Shares of Tesaro (NASDAQ: TSRO) jumped over 60% last month, and another 60% since the beginning of December, according to data provided by S&P Global Market Intelligence. Investors grew excited over rumors that the biopharma company was in acquisition talks. Those rumors were confirmed on Dec. 3 when GlaxoSmithKline (GSK 0.11%) announced it was gobbling up the struggling biopharma for a cool $5.9 billion (including debt). As far as investors are concerned, that works out to $75 per share.
Believe it or not, despite gaining 156% since the beginning of November, shares of Tesaro are still down 11% since the beginning of 2018. That's because the company has struggled to impress with Zejula, a poly(ADP-ribose) polymerase (PARP) inhibitor, in approved indications. It also appears to be falling behind peers in the footrace for the multibillion-dollar opportunities that are expected from expanded approvals for the drug class. Can GlaxoSmithKline change the minds of investors?
There are currently three major PARP inhibitors on the market for treating late-stage cancers: olaparib (Lynparza) from Merck and AstraZeneca, rucaparib (Rubraca) from Clovis Oncology, and niraparib (Zejula). All three drugs treat types of ovarian cancer that have BRCA mutations, but the market for third- and fourth-line therapies is limited. That's why investors are so excited about the potential for the drug class to become first-line treatment options for BRCA-mutated cancers, namely breast cancer, ovarian cancer, and prostate cancer.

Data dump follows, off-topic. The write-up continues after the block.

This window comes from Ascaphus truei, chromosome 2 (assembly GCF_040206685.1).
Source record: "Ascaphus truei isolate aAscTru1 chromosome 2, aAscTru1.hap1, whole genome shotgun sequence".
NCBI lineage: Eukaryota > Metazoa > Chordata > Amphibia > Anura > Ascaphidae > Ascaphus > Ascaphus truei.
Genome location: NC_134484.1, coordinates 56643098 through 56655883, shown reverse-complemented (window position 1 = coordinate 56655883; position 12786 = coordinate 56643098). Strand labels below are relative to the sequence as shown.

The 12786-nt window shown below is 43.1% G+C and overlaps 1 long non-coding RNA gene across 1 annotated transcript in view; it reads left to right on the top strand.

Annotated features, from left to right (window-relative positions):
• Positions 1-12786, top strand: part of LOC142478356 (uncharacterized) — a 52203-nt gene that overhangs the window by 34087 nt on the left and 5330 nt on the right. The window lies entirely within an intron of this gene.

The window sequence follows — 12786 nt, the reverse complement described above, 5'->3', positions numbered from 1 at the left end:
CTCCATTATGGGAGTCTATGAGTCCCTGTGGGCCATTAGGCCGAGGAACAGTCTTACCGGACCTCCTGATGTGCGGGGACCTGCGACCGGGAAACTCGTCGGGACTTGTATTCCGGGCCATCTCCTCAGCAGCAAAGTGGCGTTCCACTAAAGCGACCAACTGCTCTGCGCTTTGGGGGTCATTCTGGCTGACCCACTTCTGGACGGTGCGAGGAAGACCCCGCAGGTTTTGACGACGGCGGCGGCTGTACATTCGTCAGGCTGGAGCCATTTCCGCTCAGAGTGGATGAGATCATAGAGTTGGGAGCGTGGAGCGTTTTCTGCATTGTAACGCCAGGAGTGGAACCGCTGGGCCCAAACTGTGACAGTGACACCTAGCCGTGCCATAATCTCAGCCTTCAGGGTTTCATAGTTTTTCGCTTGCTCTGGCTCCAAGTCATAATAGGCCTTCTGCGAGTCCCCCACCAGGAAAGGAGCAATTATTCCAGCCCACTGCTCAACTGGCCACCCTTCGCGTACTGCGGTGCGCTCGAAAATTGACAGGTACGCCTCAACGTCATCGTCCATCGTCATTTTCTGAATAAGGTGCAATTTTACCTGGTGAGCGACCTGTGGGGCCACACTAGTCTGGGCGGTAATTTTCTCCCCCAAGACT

Lynparza recently released pretty impressive data demonstrating its ability to treat ovarian cancer, which led many analysts to declare the race for that multibillion-dollar bounty all but over. Meanwhile, Rubraca has shown strong results from its clinical trials in prostate cancer, which could help it become the first to earn approval as an early-stage treatment option in that indication. Zejula, on the other hand, is behind in both races and hasn't yet come close to living up to its market potential.
GlaxoSmithKline is apparently betting that it can use its deep financial resources and marketing know-how to help Zejula compete more effectively. It may be right, especially if Zejula can steal market share from other PARP inhibitors even if they gain marketing approval first. Considering that Lynparza is owned by two pharma heavyweights, it may take another titan to compete at all. Investors will have to wait for more data to know for sure, but the PARP inhibitor will now be only a small part of the company's portfolio.